UNCG Sponsored Programs

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FAQs in Minority Serving Institution (MSI) and Title III status at UNCG

The following document is intended for use as an internal document only. Do not attach this document to
grant application packages. See below for the correct attachments to application packages.

Who may I contact with questions?

For questions about MSI status in general, or grant eligibility, or descriptive text/data in grant
applications, please contact any of the following:

How can I get a letter to certify UNCG is eligible for an MSI funding opportunity?

Many MSI funding programs require an official university letter that verifies the institution’s
eligibility to apply for the specific program. Once you have spoken with Aubrey or Julie to verify
UNCG’s eligibility (see previous question), we can then help generate an eligibility letter and get
the appropriate signatures. These letters must be signed by an individual who is authorized to
sign agreements on behalf of UNCG, such as the Vice Chancellor for Research and Engagement
or the Director of the Office of Sponsored Programs.

If the funding opportunity requests a copy of the letter verifying UNCG’s Title III Part A status,
that may be found here: Title III Eligibility Letter. This letter and other common documents can also be found at: https://sponsoredprograms.uncg.edu/templates-and-boilerplates/.

What is MSI status?

MSI is a descriptive term that allows universities to concisely indicate that they enroll a
significant percentage of students from minority groups. One definition of MSI is based on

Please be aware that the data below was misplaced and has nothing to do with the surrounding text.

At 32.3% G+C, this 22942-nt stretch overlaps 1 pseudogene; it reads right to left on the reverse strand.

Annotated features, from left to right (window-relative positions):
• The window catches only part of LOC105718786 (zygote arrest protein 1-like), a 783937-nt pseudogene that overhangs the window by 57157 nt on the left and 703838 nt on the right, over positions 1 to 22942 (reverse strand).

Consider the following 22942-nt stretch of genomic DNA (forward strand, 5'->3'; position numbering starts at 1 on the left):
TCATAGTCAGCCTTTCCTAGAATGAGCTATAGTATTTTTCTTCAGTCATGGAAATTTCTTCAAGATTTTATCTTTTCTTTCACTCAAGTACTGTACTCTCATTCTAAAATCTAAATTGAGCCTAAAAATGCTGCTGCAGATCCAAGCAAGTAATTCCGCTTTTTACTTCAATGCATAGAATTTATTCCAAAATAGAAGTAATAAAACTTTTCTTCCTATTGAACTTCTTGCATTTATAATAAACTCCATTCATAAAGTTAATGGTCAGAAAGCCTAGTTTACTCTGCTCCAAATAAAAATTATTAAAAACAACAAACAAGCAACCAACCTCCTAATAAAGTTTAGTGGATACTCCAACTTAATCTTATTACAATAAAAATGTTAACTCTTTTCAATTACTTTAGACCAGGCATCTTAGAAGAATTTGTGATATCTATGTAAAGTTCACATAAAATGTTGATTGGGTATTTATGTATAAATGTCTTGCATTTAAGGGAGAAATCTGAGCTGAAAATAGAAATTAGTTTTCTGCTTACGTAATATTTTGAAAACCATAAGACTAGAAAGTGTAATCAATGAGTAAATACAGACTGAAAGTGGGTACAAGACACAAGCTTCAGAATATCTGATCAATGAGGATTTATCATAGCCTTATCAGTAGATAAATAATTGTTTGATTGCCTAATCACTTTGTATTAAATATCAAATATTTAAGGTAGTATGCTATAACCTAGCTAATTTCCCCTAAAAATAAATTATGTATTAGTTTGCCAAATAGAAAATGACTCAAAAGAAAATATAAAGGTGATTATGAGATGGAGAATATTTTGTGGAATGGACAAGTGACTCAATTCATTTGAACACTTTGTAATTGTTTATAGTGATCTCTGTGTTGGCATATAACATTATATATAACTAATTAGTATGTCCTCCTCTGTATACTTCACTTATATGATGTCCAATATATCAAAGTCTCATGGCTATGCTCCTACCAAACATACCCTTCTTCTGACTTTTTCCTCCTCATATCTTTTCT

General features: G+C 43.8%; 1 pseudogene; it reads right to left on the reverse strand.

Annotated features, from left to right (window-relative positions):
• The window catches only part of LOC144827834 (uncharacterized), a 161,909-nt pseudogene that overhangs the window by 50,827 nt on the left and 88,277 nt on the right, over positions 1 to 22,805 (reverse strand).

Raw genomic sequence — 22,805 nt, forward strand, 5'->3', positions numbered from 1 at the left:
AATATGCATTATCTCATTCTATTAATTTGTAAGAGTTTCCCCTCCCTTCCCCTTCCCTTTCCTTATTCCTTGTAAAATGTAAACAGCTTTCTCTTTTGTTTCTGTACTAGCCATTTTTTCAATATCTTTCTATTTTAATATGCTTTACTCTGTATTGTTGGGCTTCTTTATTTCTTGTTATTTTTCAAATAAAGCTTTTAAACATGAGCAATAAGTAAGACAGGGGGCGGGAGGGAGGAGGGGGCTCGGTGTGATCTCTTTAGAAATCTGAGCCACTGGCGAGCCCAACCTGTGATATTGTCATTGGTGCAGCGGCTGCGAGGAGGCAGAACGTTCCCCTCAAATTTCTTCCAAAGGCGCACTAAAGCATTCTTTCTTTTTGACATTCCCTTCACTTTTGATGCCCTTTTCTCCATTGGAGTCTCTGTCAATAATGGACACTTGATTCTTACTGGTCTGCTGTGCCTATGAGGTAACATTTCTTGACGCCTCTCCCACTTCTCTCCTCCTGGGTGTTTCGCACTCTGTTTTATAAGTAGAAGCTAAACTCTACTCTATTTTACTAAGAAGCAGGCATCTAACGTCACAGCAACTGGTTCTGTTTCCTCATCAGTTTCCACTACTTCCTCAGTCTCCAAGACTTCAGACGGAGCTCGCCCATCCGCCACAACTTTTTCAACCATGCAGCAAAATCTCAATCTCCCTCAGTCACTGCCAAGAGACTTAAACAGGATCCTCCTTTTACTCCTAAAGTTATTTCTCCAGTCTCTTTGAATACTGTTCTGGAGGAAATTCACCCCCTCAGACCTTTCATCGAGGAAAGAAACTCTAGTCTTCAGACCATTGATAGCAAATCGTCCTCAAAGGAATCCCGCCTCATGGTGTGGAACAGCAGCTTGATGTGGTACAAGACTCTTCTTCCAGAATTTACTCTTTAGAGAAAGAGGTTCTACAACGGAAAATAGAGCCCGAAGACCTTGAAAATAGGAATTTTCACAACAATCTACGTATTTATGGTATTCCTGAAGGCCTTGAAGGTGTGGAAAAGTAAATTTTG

undergraduate enrollment of at least 25% of any minority group. The 25% threshold is
consistent with the definition used in a report on MSIs that was issued by the Institute of
Education Sciences (IES) at the U.S. Department of Education (DOED):

“Black-serving non-HBCUs: institutions that are not HBCUs/TCUs but in which Black
students constitute at least 25 percent of the total undergraduate enrollment, while
students of all other individual minority groups each constitute less than 25 percent of
the total undergraduate enrollment” (http://nces.ed.gov/pubs2008/2008156.pdf)

MSI is not defined in US statutes or regulations. See below for details.

What is Title III status?

Institutions meeting specific criteria, as set forth in Title III of the Higher Education Act of 1965
(as amended), are designated by DOED as having Title III status. Title III is broken down into
Parts A through G (https://www.law.cornell.edu/uscode/text/20/chapter-28/subchapter-III).
Most relevant to UNCG, Part A of Title III applies to universities with a substantial percentage of
students receiving need-based federal financial aid, such as Pell Grants.

Does UNCG have MSI status? Title III status?

Yes, consistent with the above definition, UNCG is a Minority Serving Institution for African
American Students, with 35.6% (n=5,582) of the undergraduate enrollment for Fall 2020.
However, funding agencies frequently define MSI differently, because the term MSI is
descriptive and is not codified in US statutes. This means the definition of MSI can vary by
funding agency, by competition, and from year to year. See below for additional details.

Yes, UNCG is a Title III Part A institution, based on the significant enrollment of students that are
eligible for need-based federal grants. (e.g., Pell Grant eligible is 51.4% (n=8,069), as of Fall

What are some ways to describe MSI status and Title III status in publications, grants, and the media?

The use of MSI will depend on the context. In general, you may wish to describe MSI status based on
the following example:

“UNCG is a Minority Serving Institution, with a student body in Fall 2020 consisting of 15,696
undergraduates, among which approximately 35.6% (n=5,582) identify as African American1 and
13.1% (n=2,057) identify as Hispanic or Latinx. UNCG also serves a significant proportion of
students with financial need, with approximately 51.4% (n=8,069) of UNCG students eligible for
need-based Pell Grants, resulting in the U.S. Department of Education officially recognizing
UNCG as a Title III Part A institution.”

You may also wish to highlight that UNCG goes beyond enrolling a diverse student body. UNCG also
excels in retention and graduation of all students, with the following examples:

Beyond these significant enrollment numbers, UNCG is one of just 13 public four-year
institutions nationwide to be recognized in a 2016 report released by the U.S. Department of